Tag Archive for: Florida Title

Same Sex Marriage and Title Insurance

Are you prepared to discuss real estate and vesting on deeds with your clients since Florida is issuing same-sex marriage licenses?

Read on for one Underwriters perspective.

Old Republic continues to monitor the law regarding same sex marriage, but currently it is still unsettled. Until there is a definitive ruling, our position is as follows:

When both spouses are going into title, you should put their marital status on the deed as instructed. Same sex marriageThey should tell you how they want to take title (i.e., a married couple, married to each other, husband and husband, wife and wife, etc.).

If they do not tell you, you should ask them if they want title vested “as joint tenants with rights of survivorship” or “as tenants in common.” If they do not know, advise them to consult with their attorney to discuss which method adequately meets their estate planning goals for the future. Right now, it is not clear if Florida will be recognizing a tenancy by the entirety (which is automatic when someone takes title as “husband and wife”).

At this point, since we don’t know yet if Florida will be recognizing tenancy by the entireties, judgments against one spouse should be cleared, and a probate will be required if one spouse dies and the grantees did not take title as joint tenants with right of survivorship. If only one spouse is on title, you will need joinder of the other spouse on a mortgage or deed for homestead rights. Commitments should include this in the requirements section if the owner tells you he/she has been legally married in a same-sex ceremony (just like we do now with heterosexual marriages).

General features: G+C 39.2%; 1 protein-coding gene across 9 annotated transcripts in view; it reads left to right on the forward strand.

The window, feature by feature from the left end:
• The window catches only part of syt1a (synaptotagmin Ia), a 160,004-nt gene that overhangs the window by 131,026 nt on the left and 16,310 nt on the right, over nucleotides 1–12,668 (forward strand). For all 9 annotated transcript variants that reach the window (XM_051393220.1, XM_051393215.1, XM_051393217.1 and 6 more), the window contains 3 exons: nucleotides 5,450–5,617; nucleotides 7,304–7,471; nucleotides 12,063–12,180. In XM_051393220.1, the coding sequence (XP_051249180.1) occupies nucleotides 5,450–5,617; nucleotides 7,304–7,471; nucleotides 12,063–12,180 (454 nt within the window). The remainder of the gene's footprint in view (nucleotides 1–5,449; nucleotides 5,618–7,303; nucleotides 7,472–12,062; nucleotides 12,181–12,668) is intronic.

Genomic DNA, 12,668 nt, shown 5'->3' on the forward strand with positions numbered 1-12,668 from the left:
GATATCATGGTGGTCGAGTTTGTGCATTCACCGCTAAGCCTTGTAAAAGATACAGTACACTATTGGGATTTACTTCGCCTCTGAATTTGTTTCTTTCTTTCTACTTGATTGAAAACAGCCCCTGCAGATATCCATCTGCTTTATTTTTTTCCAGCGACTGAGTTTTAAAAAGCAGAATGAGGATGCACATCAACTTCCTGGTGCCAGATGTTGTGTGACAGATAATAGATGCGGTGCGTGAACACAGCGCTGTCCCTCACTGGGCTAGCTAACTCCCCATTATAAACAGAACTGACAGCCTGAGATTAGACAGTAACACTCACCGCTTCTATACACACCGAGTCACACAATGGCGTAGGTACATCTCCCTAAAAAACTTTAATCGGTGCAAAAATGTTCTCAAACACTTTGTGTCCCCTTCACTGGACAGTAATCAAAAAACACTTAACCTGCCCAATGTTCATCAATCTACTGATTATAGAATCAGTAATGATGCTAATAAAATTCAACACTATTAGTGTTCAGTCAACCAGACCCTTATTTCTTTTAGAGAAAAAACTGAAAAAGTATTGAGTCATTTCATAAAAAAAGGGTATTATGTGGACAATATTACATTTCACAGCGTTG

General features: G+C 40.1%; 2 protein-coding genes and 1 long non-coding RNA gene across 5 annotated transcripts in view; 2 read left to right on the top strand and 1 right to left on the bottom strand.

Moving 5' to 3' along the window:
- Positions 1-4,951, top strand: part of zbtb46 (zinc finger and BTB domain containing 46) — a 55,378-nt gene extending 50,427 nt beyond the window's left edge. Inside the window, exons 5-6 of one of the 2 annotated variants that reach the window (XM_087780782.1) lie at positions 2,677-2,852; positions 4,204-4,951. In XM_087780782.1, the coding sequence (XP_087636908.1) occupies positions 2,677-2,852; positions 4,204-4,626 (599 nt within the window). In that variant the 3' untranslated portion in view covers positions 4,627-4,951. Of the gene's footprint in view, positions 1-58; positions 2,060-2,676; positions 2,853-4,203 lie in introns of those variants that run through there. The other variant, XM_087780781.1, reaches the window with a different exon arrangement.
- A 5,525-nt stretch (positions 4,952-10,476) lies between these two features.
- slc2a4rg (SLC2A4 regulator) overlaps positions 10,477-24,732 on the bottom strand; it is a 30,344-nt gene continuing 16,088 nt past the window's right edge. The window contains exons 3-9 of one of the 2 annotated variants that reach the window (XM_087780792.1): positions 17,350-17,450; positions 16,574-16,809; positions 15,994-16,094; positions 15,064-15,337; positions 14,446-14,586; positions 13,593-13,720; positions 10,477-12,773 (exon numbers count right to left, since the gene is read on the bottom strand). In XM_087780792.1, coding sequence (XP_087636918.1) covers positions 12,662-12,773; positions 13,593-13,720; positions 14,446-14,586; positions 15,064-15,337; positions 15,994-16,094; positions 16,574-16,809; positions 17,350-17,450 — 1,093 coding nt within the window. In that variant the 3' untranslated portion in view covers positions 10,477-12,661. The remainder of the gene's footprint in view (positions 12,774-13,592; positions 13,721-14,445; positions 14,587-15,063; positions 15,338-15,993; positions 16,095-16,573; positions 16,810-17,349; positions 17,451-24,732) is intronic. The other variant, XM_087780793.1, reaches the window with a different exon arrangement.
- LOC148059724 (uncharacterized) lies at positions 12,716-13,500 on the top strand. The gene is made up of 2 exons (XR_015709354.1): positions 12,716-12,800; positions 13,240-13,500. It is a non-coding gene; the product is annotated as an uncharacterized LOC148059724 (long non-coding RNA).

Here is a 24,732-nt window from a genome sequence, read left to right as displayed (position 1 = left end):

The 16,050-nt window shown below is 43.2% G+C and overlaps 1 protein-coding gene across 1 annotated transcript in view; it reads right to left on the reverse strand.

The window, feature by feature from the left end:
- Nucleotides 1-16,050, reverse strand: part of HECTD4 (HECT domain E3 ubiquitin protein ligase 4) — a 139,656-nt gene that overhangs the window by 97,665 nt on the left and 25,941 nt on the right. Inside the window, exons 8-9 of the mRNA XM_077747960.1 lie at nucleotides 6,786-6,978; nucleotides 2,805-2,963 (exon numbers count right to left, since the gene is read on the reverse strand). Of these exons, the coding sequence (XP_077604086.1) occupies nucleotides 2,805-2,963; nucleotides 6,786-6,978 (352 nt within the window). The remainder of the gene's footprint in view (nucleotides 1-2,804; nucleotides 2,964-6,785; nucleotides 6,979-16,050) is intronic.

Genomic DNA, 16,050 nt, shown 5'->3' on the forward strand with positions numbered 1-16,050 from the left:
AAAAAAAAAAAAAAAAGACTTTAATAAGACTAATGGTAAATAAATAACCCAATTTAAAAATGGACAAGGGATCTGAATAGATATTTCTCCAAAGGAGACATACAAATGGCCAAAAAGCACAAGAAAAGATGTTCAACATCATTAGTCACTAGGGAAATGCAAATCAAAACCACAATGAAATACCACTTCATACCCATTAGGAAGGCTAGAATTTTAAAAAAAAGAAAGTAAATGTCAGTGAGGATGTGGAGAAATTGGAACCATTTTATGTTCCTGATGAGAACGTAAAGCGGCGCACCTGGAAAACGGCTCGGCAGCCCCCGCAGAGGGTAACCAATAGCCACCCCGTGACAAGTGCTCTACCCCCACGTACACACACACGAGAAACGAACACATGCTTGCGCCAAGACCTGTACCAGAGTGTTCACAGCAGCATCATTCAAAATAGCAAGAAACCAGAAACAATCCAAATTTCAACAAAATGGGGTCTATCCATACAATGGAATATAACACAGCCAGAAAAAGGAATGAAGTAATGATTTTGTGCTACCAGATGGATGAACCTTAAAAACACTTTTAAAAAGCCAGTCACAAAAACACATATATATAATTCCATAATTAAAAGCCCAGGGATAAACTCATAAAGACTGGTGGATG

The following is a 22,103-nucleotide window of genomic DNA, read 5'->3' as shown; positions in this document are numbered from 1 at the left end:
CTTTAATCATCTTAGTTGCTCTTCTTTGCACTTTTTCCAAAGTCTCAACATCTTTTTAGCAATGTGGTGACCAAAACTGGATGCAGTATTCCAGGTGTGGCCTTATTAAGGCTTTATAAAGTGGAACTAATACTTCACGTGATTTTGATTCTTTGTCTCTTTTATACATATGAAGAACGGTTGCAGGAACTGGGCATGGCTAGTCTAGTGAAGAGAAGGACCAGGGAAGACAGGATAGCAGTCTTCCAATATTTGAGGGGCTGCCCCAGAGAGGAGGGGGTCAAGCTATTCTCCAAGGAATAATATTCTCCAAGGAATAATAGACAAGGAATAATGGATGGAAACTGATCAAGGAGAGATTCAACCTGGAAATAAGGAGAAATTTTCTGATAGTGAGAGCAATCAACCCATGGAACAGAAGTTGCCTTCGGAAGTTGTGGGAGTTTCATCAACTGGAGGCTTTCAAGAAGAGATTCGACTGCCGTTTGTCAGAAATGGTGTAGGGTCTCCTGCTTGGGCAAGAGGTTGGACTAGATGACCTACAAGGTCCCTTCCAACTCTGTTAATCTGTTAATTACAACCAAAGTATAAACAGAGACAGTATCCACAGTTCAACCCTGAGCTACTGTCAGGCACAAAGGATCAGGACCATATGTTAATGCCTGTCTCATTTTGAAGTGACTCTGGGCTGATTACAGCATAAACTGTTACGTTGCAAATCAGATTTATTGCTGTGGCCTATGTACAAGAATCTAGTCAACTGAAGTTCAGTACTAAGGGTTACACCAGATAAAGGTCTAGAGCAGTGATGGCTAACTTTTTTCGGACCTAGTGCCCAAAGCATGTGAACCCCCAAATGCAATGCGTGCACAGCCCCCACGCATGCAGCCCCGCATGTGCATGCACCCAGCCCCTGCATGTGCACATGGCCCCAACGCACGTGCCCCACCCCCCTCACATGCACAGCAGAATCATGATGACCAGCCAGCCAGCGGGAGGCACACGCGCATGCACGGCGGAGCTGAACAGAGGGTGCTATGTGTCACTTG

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What is a Special Warranty Deed? – -Access Title Agency, Naples, Florida



Special Warranty Deed

A special warranty deed is more limiting than the commonly used warranty deed in real estate transactions.  The grantor (seller) in a special warranty deed warrants the title against any defect which occurred during the time period that it held title.  The warranty does not include defects which occurred prior to the time that it acquired title.  The grantor is effectively saying he is transferring title in the exact same condition that he received it thereby limiting any obligation to defend the title prior to grantor’s ownership. 

These deeds are typically used by lender after they acquired title in a foreclosure and by developers and are frequently written into the contract as being the deed that will be used.

Note:  No legal advice or suggestions are being given as to the preferred or recommended type of deed.  Consult with your legal advisor before accepting such deeds and contact Access Title Agency to ensure that your deed is insurable.  The above is an excerpt only from an Underwriting Manual.

Access Title Agency is located in Naples, Florida, and services the Collier and Lee County markets, in addition to all of Florida.